Firm Chop / Crud
Luke: At the tail end of a popular resort pow day or during the days following the storm, the Koala 118 can still be quite fun, but it definitely feels most at home in soft-ish conditions. This is because of a couple things.
First, the Koala 118’s suspension. Personally, I never thought the Koala 119’s suspension was amazing, given how heavy it was (though we skied it in the 189 cm length). And the 184 cm Koala 118 feels similar in that regard.
Now, some of this is personal preference; if I’m getting on a pretty heavy ski, I typically want a pretty “plush” ride quality. My personal favorite chop destroyer, the Rossignol Blackops Gamer, provides that in spades. That ski is even heavier than the Koala 118, but the Gamer is also notably softer. And I think the Koala 118’s stiff flex pattern (like the old Koala 119) is what keeps it from being some super plush, steamroller of a ski.
To be clear: the Koala 118 still handles crud better than a lot of skis around its width, and it’s very, very far from some harsh, ping-y ski. And I think some skiers (like our own Paul Forward) will prefer the Koala 118’s ride quality over something heavier and softer, like the Gamer. But if you’re someone who likes certain heavy skis because of how they seem to “conform” to the snow and absorb every little vibration, the Koala 118 isn’t your best option.
Since we’re not allowed to use car analogies, I’ll put it this way: a really heavy, softer ski like the Gamer is like how a mediocre mountain biker like me would set up a Downhill bike, with soft suspension and comfort as the main priority. The Koala 118 is more like how a racer would set up their Downhill bike, with support and the ability to carry speed being higher priorities than bump absorption and comfort.
Suspension aside, the Koala 118 is also just a pretty big, hefty ski. So when you’re getting knocked around by very firm crud, it just feels a bit cumbersome. This is less specific to this ski in particular, and more so just the downside of skiing a ski this wide in conditions it wasn’t really designed for.
All that said, I want to be clear that the Koala 118 still remains more composed and handles speed in rough conditions better than most similarly wide skis. It’s by no means scary, and you can take it easy if you want. But I think aggressive skiers will like this ski the most in crud, whereas those who are happy to dial back their speed significantly in rough conditions have better options.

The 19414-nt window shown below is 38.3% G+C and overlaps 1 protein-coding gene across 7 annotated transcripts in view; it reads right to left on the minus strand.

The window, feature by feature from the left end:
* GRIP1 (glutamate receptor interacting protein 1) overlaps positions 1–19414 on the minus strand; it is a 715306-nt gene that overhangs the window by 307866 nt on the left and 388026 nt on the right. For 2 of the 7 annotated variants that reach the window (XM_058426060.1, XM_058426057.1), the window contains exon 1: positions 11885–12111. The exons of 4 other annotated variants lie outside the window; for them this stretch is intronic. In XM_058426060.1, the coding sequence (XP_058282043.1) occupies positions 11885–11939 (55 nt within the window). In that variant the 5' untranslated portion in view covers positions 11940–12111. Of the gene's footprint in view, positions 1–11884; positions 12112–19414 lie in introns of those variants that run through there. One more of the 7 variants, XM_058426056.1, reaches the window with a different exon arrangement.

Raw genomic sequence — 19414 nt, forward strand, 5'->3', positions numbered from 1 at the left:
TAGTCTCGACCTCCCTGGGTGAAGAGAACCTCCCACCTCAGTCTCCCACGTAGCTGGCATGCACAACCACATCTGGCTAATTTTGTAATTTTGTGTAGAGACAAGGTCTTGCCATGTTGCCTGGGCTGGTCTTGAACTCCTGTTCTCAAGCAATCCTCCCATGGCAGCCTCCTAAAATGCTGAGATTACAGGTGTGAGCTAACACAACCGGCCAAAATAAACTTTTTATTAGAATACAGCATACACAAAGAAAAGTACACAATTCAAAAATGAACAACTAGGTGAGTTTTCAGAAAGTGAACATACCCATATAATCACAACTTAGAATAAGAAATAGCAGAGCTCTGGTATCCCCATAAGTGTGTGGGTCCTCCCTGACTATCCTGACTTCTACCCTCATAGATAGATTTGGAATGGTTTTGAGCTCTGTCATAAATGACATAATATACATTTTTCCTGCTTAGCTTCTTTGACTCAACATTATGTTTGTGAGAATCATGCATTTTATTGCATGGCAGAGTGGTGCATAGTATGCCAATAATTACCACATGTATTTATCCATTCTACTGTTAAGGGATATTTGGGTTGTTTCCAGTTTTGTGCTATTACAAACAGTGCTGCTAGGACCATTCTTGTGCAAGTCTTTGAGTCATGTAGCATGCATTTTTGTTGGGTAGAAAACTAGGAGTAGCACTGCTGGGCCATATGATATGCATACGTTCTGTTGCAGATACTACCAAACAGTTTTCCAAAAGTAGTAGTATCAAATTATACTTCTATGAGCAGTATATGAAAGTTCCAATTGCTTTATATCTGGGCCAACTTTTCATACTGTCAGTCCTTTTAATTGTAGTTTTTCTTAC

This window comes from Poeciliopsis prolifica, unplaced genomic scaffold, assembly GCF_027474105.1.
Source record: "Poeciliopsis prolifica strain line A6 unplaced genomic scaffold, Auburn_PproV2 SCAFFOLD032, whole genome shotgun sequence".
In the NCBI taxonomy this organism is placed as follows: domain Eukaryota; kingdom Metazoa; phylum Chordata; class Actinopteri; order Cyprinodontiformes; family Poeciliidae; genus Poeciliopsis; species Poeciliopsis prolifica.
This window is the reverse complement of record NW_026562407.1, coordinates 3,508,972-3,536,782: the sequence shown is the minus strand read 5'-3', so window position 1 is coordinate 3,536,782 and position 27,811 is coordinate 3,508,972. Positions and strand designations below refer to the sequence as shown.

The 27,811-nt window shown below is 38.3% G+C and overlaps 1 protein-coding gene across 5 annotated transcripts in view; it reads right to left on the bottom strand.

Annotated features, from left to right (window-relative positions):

Dylan: I do like the mountain bike analogy that Luke used, because I think it does a great job of describing the Koala’s suspension. It doesn’t feel the smoothest in rough snow for its weight, but the same qualities that make it not very compliant at slower speeds also allow you to drive it really hard at high speeds without it folding up on you.
I did take the Koala out on a few occasions where it had been a day or two since it snowed, and even on a day when we only got an inch or two after not getting snow for a week or so. While I’d probably prefer the narrower Koala 103 in these instances, the wider Koala 118 still felt reasonable to bring out and not totally out of its element. It encouraged me to ski fast and was less tolerant of a centered stance on firmer snow, but it still offered that stable-yet-playful ride that the Koala is becoming known for.
Moguls, Trees, & Tight Terrain
Luke: If I’m skiing the Koala 118 in tight terrain that’s covered in soft snow, it’s quite manageable and quite fun. My caveat from the powder section does still apply, though — this is a ski that I think is most enjoyable when you’re maintaining at least a bit of speed and momentum, rather than frequently starting and stopping. This is something I have found with most similarly heavy and wide skis.
At super slow speeds in very tight terrain, the Koala 118 can feel a bit sluggish. But keep linking continuous turns, and it pretty quickly comes alive. It’s not difficult to release and slash through tight spots, and if you run into the occasional patch of consolidated chop, it won’t flinch (as long as you keep driving it through that patch of snow).
The Koala 118 is still a pretty stout ski, so those who frequently find themselves in the backseat should look elsewhere. It’s by no means the most punishing ski in its class, but particularly compared to other twin-tipped, more forward-mounted pow skis, the Koala 118 won’t be as forgiving of sloppy technique.
And if we’re talking about tight terrain that’s covered in pretty firm conditions, the unforgiving nature of the Koala 118 is more apparent. However, it’s still pretty easy to slide around on firm snow, and it does a better job of muting out harsh snow than pretty much all of the lighter skis in its class.
There are lots of lighter, softer skis that are better for meadow skipping through lower-angle trees, but if you like to hunt for pow in steep trees and technical terrain, the Koala 118 can be the right tool for the job — especially if you keep a bit of speed going.
Dylan: I totally agree. The Koala is near the bottom of the list of skis I’d reach for if I were constantly skiing tight terrain, especially tight terrain that doesn’t flow very well, like awkwardly spaced trees.